Great Lakes - St. Lawrence Precambrian Region


Great Lakes - St. Lawrence Precambrian Region


Common Loon
Common Loon

WHERE NORTH MEETS SOUTH

This is loon country, cottage country, famous for its dazzling autumn forests of scarlet and gold and its innumerable lakes and waterways. Like the boreal shield country to the north, this region is deeply ingrained into the image of Canada.

THE LAND:

Although this region has three separate sections, it is united by two distinctive characteristics: the mixed forest of coniferous and deciduous trees and the ancient bedrock of the southern edge of the Canadian Shield. The entire region is a transition zone, where species from the deciduous forests to the south intermingle with those of the boreal forests to the north and, to a lesser extent, those from the western plains, the Atlantic coast and the Arctic. Each section is remarkably similar in appearance - knobbly wooded hills incised by rivers and streams and dotted with thousands of lakes. Rivers and streams run slowly, backed up by numerous beaver dams and rocky ledges.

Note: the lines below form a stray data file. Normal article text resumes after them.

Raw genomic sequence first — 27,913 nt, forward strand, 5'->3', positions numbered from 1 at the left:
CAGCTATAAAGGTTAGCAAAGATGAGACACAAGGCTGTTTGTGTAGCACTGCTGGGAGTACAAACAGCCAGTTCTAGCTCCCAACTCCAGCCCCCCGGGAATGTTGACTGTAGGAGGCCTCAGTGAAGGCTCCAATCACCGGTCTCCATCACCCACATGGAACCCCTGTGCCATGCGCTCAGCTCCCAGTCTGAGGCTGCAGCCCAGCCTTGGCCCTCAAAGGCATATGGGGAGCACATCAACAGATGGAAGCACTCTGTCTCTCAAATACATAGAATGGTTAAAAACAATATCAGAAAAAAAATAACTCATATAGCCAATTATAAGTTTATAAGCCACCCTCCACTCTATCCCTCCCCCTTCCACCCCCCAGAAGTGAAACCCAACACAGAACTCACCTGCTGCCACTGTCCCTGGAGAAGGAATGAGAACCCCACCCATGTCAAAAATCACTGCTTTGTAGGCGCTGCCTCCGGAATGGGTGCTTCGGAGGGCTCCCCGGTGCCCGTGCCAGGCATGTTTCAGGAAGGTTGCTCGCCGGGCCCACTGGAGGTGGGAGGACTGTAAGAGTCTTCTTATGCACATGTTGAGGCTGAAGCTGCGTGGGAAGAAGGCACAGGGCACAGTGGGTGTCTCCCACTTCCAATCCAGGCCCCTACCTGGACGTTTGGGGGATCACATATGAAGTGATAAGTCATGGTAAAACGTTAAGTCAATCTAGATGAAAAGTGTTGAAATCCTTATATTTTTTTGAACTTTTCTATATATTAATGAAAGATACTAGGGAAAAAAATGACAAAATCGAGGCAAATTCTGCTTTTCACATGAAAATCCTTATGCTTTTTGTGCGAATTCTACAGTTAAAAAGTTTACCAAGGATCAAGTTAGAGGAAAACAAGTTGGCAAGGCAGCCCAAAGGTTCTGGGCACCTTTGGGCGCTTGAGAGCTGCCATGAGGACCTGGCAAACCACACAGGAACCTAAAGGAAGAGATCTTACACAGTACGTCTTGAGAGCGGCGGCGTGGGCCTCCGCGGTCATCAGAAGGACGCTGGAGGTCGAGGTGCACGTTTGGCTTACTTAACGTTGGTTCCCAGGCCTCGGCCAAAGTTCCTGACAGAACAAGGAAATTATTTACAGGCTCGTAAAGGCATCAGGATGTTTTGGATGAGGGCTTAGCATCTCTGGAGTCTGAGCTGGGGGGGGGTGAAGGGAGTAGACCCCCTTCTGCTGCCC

The effects of the Ice Age are everywhere written on the land. Extensive areas of exposed bedrock are common, much of it scraped smooth by the glaciers; in other areas, deposits left by ancient meltwater rivers soften the relief.

St. Lawrence Islands
St. Lawrence Islands

region


National Parks System Plan, 3 rd Edition
Previous Table of contents Next